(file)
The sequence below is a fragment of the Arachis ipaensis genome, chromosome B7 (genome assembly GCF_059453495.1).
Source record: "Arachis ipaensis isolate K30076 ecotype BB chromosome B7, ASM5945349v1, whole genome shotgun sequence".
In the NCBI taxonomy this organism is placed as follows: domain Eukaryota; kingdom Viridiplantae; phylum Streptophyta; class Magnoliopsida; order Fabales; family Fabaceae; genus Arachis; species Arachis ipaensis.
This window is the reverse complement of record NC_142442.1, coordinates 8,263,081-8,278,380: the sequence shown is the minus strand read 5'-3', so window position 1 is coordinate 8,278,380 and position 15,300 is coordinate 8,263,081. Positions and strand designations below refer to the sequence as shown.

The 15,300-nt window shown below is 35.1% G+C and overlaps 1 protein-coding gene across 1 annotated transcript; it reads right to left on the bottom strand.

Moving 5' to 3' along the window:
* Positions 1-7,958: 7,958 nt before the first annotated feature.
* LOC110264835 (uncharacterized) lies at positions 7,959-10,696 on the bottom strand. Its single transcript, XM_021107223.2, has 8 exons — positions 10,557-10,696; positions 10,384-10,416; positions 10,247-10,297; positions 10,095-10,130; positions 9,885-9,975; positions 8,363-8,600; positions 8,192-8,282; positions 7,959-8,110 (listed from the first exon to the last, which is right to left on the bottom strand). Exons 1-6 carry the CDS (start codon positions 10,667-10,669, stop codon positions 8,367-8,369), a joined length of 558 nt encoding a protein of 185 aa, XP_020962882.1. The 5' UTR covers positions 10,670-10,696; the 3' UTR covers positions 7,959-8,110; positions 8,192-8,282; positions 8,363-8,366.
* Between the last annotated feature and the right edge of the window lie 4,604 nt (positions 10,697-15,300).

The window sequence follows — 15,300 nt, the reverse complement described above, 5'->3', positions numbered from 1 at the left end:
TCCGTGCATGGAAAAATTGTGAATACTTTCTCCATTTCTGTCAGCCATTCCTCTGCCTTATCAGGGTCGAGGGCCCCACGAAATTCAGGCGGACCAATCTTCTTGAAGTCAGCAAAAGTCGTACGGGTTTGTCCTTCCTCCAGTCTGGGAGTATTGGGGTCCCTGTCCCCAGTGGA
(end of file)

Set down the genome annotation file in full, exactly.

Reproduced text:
The sequence below is a fragment of the Arachis ipaensis genome, chromosome B7 (genome assembly GCF_059453495.1).
Source record: "Arachis ipaensis isolate K30076 ecotype BB chromosome B7, ASM5945349v1, whole genome shotgun sequence".
In the NCBI taxonomy this organism is placed as follows: domain Eukaryota; kingdom Viridiplantae; phylum Streptophyta; class Magnoliopsida; order Fabales; family Fabaceae; genus Arachis; species Arachis ipaensis.
This window is the reverse complement of record NC_142442.1, coordinates 8,263,081-8,278,380: the sequence shown is the minus strand read 5'-3', so window position 1 is coordinate 8,278,380 and position 15,300 is coordinate 8,263,081. Positions and strand designations below refer to the sequence as shown.

The 15,300-nt window shown below is 35.1% G+C and overlaps 1 protein-coding gene across 1 annotated transcript; it reads right to left on the bottom strand.

Moving 5' to 3' along the window:
* Positions 1-7,958: 7,958 nt before the first annotated feature.
* LOC110264835 (uncharacterized) lies at positions 7,959-10,696 on the bottom strand. Its single transcript, XM_021107223.2, has 8 exons — positions 10,557-10,696; positions 10,384-10,416; positions 10,247-10,297; positions 10,095-10,130; positions 9,885-9,975; positions 8,363-8,600; positions 8,192-8,282; positions 7,959-8,110 (listed from the first exon to the last, which is right to left on the bottom strand). Exons 1-6 carry the CDS (start codon positions 10,667-10,669, stop codon positions 8,367-8,369), a joined length of 558 nt encoding a protein of 185 aa, XP_020962882.1. The 5' UTR covers positions 10,670-10,696; the 3' UTR covers positions 7,959-8,110; positions 8,192-8,282; positions 8,363-8,366.
* Between the last annotated feature and the right edge of the window lie 4,604 nt (positions 10,697-15,300).

The window sequence follows — 15,300 nt, the reverse complement described above, 5'->3', positions numbered from 1 at the left end:
TCCGTGCATGGAAAAATTGTGAATACTTTCTCCATTTCTGTCAGCCATTCCTCTGCCTTATCAGGGTCGAGGGCCCCACGAAATTCAGGCGGACCAATCTTCTTGAAGTCAGCAAAAGTCGTACGGGTTTGTCCTTCCTCCAGTCTGGGAGTATTGGGGTCCCTGTCCCCAGTGGA